Here at Arms and Armor we've been making swords for a long time. Although we officially incorporated in 1982, our product mix and our focus have shifted over the years. We originally started out making sharp weapons that we sold primarily at Renaissance Festivals, then through our famous catalogue. By the late 1990's we were on the internet and our close friendship with folks like Ewart Oakeshott and David Edge (former curator at the Wallace Collection) helped us to reach a worldwide customer base. Right after the millennium there was growing demand for historically accurate training weapons, which prompted the development of our training line, which now includes all manner of blunt, historically accurate, training swords and feders.
We recently had one of our very first steel longsword trainers come in for a spit and polish and a new grip cover. The sword has had near-daily use from an instructor and has held up very well. With so much use it comes with the usual age spots in the form of a bit of corrosion and numerous small divots and nicks. After 15 years it continues to be a reliable and sturdy training weapon and we were pretty happy to see this old warrior.
This got me thinking about the first steel trainers we made and the early days in the WMA/HEMA community. Our trainers were a direct growth out of our training in historical martial arts, stage combat and what would eventually become WMA/HEMA environment that exists today. Back in the 1990's rebated longswords were the most common tool used in our practice and events. They were used for stage combat which made them a natural starting place for folks interested in historical combat. These swords were great for fühlen and had realistic dynamics, but using historical combat systems made the blades wear out pretty quickly. At the time wooden trainers started to be used and were quickly adopted by almost everyone in the fledgling community as synthetics had not yet appeared. The wooden trainers worked pretty well, but were a bit stiff in the thrust :-) and we missed the fühlen of the steel.
So, we turned to history for an answer. Based on surviving historical trainers we had handled in collections and those illustrated in the manuals we were able to craft our first steel trainers. We made these in the last years of the 1990's to use for our own training. Starting in 2000 we had some for sale but the community was primarily using wood in almost all training, the steel trainers were used by just a few. We think that these were the first commercially available feders for modern HEMA/WMA practice. Then we got an order for ten trainers from the Higgins Armoury Fight Group in early 2002 and things changed. Their use in fully armored combat illustrated the safety of historically based steel trainers. This was very influential in allowing the market for steel feders to develop!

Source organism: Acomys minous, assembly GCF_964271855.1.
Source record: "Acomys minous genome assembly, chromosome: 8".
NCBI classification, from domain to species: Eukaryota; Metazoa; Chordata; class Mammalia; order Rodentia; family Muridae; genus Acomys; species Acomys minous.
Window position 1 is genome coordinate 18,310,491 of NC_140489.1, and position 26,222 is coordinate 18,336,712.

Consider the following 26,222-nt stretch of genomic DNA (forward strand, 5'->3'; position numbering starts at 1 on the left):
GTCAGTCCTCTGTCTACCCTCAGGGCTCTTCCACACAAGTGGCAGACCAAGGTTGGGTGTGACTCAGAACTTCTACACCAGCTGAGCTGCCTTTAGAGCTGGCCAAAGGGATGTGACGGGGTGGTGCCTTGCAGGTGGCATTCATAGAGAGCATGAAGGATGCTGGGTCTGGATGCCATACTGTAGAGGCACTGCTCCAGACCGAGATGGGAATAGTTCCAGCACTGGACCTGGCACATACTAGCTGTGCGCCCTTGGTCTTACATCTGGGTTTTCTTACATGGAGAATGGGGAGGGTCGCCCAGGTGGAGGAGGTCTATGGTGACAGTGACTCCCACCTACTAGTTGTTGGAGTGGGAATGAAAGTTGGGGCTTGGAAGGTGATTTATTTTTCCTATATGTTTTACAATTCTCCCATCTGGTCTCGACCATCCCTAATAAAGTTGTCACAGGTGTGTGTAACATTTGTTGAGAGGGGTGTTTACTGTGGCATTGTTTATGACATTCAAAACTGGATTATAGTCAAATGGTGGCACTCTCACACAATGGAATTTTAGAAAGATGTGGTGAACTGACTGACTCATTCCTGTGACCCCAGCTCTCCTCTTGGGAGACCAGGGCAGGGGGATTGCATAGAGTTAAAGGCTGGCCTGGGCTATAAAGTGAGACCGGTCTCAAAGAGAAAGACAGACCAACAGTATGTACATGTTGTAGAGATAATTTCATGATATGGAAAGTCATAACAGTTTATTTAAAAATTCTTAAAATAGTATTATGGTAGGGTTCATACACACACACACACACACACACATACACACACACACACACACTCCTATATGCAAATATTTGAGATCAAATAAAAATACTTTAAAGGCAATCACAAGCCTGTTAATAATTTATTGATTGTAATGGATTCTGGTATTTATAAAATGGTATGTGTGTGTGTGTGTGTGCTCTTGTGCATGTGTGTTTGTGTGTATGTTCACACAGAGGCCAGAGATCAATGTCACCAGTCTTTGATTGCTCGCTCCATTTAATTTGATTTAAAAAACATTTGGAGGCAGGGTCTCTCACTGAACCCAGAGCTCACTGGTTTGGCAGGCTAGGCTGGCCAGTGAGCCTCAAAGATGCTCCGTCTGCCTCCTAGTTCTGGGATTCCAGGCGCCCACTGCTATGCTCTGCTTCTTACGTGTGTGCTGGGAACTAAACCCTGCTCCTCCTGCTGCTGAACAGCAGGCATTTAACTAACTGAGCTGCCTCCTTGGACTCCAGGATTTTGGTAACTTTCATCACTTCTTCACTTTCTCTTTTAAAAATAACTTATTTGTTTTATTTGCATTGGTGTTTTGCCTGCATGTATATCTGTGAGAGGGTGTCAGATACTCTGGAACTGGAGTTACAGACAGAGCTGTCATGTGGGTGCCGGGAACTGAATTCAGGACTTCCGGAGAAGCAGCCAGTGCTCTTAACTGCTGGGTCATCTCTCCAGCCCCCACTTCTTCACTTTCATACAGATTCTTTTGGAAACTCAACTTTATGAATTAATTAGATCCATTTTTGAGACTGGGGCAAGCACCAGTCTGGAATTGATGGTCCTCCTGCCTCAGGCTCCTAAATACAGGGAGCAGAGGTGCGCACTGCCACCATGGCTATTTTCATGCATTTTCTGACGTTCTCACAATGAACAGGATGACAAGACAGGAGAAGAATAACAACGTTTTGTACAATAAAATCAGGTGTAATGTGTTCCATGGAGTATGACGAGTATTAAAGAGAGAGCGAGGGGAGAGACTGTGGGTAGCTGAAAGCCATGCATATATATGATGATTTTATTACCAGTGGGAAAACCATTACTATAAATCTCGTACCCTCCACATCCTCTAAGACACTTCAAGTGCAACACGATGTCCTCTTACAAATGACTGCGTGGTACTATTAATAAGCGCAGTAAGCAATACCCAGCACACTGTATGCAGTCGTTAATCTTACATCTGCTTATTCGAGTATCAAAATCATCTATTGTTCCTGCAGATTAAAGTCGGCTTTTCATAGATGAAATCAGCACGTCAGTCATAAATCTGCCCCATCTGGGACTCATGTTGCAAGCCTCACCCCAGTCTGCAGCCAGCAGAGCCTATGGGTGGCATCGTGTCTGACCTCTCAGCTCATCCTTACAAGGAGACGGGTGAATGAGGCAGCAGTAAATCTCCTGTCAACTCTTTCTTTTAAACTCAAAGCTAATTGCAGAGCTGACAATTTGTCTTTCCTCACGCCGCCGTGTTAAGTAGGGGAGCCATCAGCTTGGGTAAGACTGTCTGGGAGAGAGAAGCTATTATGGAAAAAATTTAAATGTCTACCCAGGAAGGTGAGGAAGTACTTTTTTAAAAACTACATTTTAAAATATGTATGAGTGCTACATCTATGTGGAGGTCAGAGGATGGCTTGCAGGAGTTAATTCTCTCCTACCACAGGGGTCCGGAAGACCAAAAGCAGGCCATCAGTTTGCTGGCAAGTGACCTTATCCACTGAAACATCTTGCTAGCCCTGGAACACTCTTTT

We sold several more quickly after that, including the one pictured here.
The Fechterspiel model with the stepped schilt was introduced in 2005 and I think Bill Grandy got the first one, as he helped critique the prototypes. This had the waisted grip, stepped schilt, and was made a bit lighter, with more flex for improved performance in “blossfechten”.
We have revised a few things about the design over the years with the advise from many leaders of HEMA/WMA community. Recently we've seen that the practitioners in our community are looking for different characteristics than they were in the past. With the rise of tournaments and the increasing need for protective equipment folks have needed longer grips, different grip covering materials, and more complex guard options to protect their hands.
In the last 6 to 8 years we have been offering modifications on a custom basis for our steel trainers. We've decided to offer these customizations as standard fare. You can now add custom pommels, grip lengths/coverings, and rings on the cross, all as part of the new improved online ordering process. Of course, we are still happy to work with you on any completely custom feder you can dream up. On our website we have incorporated some of these into the options on our trainers. You can check them out here Fechterspiel or Fechtbuch
Nathan Clough, Ph.D. is Vice President of Arms and Armor and a member of the governing board of The Oakeshott Institute. He is a historical martial artist and a former university professor of cultural geography. He has given presentations on historical arms at events including Longpoint and Combatcon, and presented scholarly papers at, among others, The International Congress on Medieval Studies.
Craig Johnson is the Production Manager of Arms and Armor and Secretary of The Oakeshott Institute. He has taught and published on the history of arms, armor and western martial arts for over 30 years. He has lectured at several schools and Universities, WMAW, HEMAC, 4W, and ICMS at Kalamazoo. His experiences include iron smelting, jousting, theatrical combat instruction and choreography, historical research, European martial arts and crafting weapons and armor since 1985